An amorphous silicon EPID has been investigated to test its suitability as a daily check device for linac output and to provide daily monitoring of beam profile parameters such as flatness, symmetry, field size and wedge factor. Open and wedged 6 and 8 MV photon beams were collected on a daily basis for a period of just over a year and analysed in software to determine daily values of these parameters. Daily output results gave agreement between EPID measured dose and ion chamber measurements with a standard deviation of 0.65%. Step changes in flatness, symmetry and field size were readily detected by the EPID and could be correlated with adjustments made on service days and QC sessions. The results could also be used to assess the long term beam stability. Recalibration of the EPID required new baseline values of the parameters to be set. Wedge factors measured at one collimator angle proved stable but sensitive to changes in beam steering. The EPID proved to be a useful daily check device for linac output which can simultaneously be used for daily monitoring of beam profiles and field sizes.
    • The dark side of T1 non-appendiceal small bowel neuroendocrine tumours.

      Salih, Zena; Lamarca, Angela; Nonaka, Daisuke; Hubner, Richard A; de Liguori-Carino, N; McNamara, Mairéad G; Fulford, Paul E; Minicozzi, Annamaria; O'Dwyer, Sarah T; Chakrabarty, Bipasha; et al. (2017-05-09)
    • Data mining identifies the base of the heart as a dose-sensitive region affecting survival in lung cancer patients.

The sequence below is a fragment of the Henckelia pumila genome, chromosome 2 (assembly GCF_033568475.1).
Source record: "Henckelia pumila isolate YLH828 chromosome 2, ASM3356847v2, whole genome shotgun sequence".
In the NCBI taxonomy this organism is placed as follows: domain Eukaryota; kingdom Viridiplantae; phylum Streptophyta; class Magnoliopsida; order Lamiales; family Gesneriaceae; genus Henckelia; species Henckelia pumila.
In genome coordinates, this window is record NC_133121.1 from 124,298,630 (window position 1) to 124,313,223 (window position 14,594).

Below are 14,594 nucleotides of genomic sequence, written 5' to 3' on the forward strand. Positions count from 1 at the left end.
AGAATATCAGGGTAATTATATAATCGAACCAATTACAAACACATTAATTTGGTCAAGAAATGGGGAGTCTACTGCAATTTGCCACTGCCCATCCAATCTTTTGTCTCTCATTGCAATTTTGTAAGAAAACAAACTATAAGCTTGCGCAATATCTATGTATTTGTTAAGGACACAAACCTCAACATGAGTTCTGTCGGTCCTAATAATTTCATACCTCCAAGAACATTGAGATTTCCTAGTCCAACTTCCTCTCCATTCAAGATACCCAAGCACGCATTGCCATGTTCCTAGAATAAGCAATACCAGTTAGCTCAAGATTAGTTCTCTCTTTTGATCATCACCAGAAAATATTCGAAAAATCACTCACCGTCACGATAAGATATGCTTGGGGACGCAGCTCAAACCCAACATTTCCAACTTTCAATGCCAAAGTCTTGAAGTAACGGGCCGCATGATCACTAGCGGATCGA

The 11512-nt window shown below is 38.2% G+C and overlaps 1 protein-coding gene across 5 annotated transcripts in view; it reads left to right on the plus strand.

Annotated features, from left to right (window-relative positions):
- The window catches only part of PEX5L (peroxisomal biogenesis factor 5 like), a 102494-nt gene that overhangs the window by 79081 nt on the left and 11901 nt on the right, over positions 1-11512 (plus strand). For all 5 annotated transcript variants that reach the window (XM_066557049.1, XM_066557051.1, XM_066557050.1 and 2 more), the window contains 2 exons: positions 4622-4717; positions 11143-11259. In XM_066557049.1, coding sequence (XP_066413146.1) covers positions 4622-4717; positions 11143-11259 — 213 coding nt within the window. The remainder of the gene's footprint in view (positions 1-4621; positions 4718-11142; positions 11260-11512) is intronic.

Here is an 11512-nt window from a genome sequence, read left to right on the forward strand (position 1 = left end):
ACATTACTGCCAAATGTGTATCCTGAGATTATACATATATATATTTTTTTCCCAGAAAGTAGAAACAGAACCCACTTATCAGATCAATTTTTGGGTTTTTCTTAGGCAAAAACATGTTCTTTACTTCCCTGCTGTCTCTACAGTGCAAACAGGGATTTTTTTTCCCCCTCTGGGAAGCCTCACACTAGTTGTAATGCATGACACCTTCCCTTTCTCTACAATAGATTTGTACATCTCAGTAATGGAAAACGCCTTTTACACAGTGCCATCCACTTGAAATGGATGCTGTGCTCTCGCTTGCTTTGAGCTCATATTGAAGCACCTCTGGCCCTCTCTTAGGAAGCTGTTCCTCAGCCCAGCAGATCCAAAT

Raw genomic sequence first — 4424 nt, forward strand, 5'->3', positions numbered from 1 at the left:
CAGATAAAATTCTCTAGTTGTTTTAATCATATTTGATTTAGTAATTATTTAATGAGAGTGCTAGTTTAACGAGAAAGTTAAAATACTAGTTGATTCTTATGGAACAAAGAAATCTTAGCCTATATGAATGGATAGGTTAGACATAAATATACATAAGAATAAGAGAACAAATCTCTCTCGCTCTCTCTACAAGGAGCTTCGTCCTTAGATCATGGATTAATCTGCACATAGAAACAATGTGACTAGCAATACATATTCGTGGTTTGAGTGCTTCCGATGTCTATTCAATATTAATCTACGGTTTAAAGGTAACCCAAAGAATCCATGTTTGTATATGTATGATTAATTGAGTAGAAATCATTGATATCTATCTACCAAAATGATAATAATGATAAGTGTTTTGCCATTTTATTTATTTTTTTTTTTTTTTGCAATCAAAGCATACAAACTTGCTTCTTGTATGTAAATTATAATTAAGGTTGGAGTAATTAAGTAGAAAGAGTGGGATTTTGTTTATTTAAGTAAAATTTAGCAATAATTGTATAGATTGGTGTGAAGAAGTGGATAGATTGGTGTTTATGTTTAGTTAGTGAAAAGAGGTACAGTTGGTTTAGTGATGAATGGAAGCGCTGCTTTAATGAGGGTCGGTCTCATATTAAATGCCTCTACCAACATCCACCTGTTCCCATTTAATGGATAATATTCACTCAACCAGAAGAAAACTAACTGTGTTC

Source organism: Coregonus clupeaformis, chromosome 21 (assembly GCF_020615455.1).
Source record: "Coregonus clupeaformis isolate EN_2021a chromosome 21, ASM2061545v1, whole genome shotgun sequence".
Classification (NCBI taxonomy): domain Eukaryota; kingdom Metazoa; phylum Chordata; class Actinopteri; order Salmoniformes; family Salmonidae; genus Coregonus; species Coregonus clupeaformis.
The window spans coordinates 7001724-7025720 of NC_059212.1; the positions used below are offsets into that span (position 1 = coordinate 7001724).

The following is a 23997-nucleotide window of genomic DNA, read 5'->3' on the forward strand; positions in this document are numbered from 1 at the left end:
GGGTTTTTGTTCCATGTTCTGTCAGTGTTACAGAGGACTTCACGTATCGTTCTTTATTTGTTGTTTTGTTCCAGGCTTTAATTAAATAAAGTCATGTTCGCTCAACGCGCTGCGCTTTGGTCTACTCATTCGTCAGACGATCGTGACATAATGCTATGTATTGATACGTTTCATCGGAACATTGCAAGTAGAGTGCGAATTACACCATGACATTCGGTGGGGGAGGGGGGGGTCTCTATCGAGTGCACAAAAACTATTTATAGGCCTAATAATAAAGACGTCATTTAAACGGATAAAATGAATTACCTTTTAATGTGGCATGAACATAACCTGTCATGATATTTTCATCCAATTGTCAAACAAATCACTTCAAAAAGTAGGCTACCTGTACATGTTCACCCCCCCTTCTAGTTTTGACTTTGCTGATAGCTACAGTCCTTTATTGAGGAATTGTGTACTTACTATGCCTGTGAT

McWilliam, Alan; Faivre-Finn, Corinne; Kennedy, Jason; Kershaw, Lucy E; van Herk, Marcel; The University of Manchester, Manchester Academic Health Science Centre, The Christie NHS Foundation Trust, Manchester (2016-10)
    • Data mining in oncology: The UKCAT project and the practicalities of working with routine patient data.

      Price, Gareth J; van Herk, Marcel; Faivre-Finn, Corinne; The University of Manchester, Manchester Academic Health Science Centre, The Christie NHS Foundation Trust, Manchester, UK (2017-08-03)
    • A data science approach for early-stage prediction of Patient's susceptibility to acute side effects of advanced radiotherapy

      Aldraimli, M.; Soria, D.; Grishchuck, D.; Ingram, Samuel; Lyon, R.; Mistry, A.; Oliveira, J.; Samuel, R.; Shelley, L. E. A.; Osman, S.; et al. (2021)